his guard, and even to leave the city, did not deviate from his usual round, and walked always unarmed from his lodgings through the main thoroughfare, Pennsylvania Avenue, to the Capitol. Once at the restaurant, where he dined, he was menaced and insulted; but nothing more was then attempted. To use his own words, The violence was postponed, but the malignant spirit continued active. Works, vol. III. pp. 347-350, where the newspaper articles are in part given. See also Boston Atlas, June 14; New York Evening Post, June 1 and July 5. Sumner wrote to Theodore Parker, June 12:— The great petition for the repeal of the Fugitive Slave bill ought to be presented in the Senate, when its character and history can be recorded, and a debate upon it provoked. In the House it must be presented under the rule, without opportunity for even a word. Bear these things in mind, but without mentioning my name. To present it would be a grateful service for me; but I would not seek th
Edward L. Pierce, Memoir and letters of Charles Sumner: volume 3, Chapter 40: outrages in Kansas.—speech on Kansas.—the Brooks assault.—1855-1856. (search)
e to Congress late in the session of 1852-1853. He made a speech (March 15, 1854) in favor of the Nebraska bill, and during the same session advocated at length (June 14) a southern route for the Pacific Railroad. These speeches show him to have been a person of only respectable ability, and his friends hardly claimed more for hits,—it will be placed among the ablest parliamentary efforts of our own age or of any age. Congressional Globe, p. 1403; Works, vol. IV. p. 299. Seward wrote, June 14 Mr. Wilson yesterday made a triumphant reply to Mr. Butler, and the best possible vindication of Mr. Sumner. Seward's Life, vol. II. p. 277. Butler undertooent drew from Prescott expressions of sympathy and affection, and awakened in him almost his first interest in the political movement against slavery. He wrote, June 14: You have escaped the crown of martyrdom by a narrow chance, and have got all the honors, which are almost as dangerous to one's head as a gutta-percha cane. The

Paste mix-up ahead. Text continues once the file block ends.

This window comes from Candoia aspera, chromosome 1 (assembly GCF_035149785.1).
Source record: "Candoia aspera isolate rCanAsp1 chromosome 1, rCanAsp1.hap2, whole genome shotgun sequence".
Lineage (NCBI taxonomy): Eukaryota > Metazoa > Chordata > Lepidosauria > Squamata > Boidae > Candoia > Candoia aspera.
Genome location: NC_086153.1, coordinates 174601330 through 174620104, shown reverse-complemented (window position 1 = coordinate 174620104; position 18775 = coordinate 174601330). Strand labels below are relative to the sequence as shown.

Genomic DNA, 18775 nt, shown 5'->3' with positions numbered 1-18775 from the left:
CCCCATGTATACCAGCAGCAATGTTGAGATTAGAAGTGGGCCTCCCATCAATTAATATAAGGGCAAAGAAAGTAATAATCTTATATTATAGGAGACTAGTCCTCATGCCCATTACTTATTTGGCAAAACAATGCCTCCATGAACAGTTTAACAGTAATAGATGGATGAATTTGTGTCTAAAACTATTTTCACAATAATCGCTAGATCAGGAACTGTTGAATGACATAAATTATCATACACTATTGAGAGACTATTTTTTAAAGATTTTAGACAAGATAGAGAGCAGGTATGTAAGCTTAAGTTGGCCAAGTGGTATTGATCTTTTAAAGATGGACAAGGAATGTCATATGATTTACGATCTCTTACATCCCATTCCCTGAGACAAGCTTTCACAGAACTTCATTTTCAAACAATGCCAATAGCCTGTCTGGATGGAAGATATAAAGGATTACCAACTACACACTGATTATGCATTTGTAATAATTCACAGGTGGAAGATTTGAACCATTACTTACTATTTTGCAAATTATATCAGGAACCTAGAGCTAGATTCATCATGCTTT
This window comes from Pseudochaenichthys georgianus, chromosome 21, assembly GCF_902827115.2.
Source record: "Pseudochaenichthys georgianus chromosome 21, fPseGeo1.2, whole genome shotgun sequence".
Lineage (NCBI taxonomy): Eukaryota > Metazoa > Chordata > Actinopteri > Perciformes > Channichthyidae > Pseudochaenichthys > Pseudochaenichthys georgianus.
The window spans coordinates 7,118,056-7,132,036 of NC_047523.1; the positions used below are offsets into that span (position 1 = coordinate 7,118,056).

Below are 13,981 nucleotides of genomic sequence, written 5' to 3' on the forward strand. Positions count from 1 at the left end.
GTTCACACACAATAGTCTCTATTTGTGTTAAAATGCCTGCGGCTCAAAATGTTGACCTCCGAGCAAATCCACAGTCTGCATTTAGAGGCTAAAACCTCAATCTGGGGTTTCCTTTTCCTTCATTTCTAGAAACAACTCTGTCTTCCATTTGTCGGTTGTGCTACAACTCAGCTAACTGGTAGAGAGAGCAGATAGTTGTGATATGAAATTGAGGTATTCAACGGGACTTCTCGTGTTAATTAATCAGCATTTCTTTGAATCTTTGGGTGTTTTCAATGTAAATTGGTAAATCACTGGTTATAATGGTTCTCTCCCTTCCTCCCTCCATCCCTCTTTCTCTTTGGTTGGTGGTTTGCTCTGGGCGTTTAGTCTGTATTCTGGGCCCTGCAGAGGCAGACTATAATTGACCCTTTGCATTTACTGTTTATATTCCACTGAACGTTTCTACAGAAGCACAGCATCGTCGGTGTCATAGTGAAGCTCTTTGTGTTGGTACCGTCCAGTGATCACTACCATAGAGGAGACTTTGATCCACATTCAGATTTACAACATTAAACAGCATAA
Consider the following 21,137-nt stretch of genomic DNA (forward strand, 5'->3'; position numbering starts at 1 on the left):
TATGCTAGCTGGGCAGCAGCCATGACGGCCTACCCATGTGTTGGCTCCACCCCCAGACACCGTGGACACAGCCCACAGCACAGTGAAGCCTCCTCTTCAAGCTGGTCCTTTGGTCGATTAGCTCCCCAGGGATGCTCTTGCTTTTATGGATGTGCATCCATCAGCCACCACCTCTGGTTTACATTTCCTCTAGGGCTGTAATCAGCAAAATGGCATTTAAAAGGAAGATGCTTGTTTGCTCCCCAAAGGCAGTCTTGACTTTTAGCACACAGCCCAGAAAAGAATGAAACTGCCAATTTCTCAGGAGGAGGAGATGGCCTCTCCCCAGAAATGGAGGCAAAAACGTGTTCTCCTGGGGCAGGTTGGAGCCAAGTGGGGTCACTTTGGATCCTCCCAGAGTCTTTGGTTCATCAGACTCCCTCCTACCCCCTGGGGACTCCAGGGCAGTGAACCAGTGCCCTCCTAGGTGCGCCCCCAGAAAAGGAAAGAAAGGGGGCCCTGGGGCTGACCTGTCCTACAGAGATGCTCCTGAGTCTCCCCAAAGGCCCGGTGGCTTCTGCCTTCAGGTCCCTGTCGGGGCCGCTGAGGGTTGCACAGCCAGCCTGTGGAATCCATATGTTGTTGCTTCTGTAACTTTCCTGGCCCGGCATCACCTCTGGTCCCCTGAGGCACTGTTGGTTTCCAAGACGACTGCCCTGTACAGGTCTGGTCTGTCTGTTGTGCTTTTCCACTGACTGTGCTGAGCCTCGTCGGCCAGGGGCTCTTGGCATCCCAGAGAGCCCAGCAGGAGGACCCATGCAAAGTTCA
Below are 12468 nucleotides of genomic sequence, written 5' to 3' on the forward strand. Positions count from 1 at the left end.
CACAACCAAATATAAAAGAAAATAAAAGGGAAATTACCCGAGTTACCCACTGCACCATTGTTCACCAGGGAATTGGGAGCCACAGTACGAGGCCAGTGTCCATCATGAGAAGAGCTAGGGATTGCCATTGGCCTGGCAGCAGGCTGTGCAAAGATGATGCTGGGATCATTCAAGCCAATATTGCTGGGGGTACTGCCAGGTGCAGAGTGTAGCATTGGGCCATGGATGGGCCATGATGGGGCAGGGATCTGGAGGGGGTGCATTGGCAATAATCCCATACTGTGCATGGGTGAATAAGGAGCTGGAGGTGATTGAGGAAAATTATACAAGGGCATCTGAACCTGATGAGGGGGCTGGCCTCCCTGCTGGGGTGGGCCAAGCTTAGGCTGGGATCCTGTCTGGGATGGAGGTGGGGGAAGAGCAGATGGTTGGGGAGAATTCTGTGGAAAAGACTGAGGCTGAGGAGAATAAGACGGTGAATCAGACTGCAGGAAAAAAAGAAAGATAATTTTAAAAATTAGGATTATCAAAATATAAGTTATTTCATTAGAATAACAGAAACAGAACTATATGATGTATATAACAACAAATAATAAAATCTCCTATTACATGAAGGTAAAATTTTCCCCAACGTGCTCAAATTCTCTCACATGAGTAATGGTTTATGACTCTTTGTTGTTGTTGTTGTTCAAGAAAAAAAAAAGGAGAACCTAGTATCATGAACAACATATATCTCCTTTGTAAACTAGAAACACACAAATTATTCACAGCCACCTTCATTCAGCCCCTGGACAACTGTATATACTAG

Edward L. Pierce, Memoir and letters of Charles Sumner: volume 3, Chapter 43: return to the Senate.—the barbarism of slavery.—Popular welcomes.—Lincoln's election.—1859-1860. (search)
ongress to the country. The account of the scene is compiled from letters to newspapers. Boston Traveller, June 9, by E. L. Pierce; Boston Journal, June 6, by B. P. Poore; Boston Atlas and Bee, June 11, by James Parker; New York Independent, June 14, by D. W. Bartlett; New York Tribune, June 5; New York Evening Post, June 5 and 7; Chautauqua (N. Y.) Democrat, June 13; Iowa City Republican, June 20. W. M. Dickson, of the Cincinnati bar, gave a vivid description of the scene, several years lar history. The antislavery people, those who had been Abolitionists or Free Soilers, read the speech with profound satisfaction, welcoming, it as the most masterly and comprehensive statement of their cause ever made, New York Independent, June 14. and approving most of all its moral inspiration and its arraignment of slavery on fundamental grounds of reason, humanity, and religion, which certain Republican leaders were taking pains to avoid; and they counted on it as likely to be a poten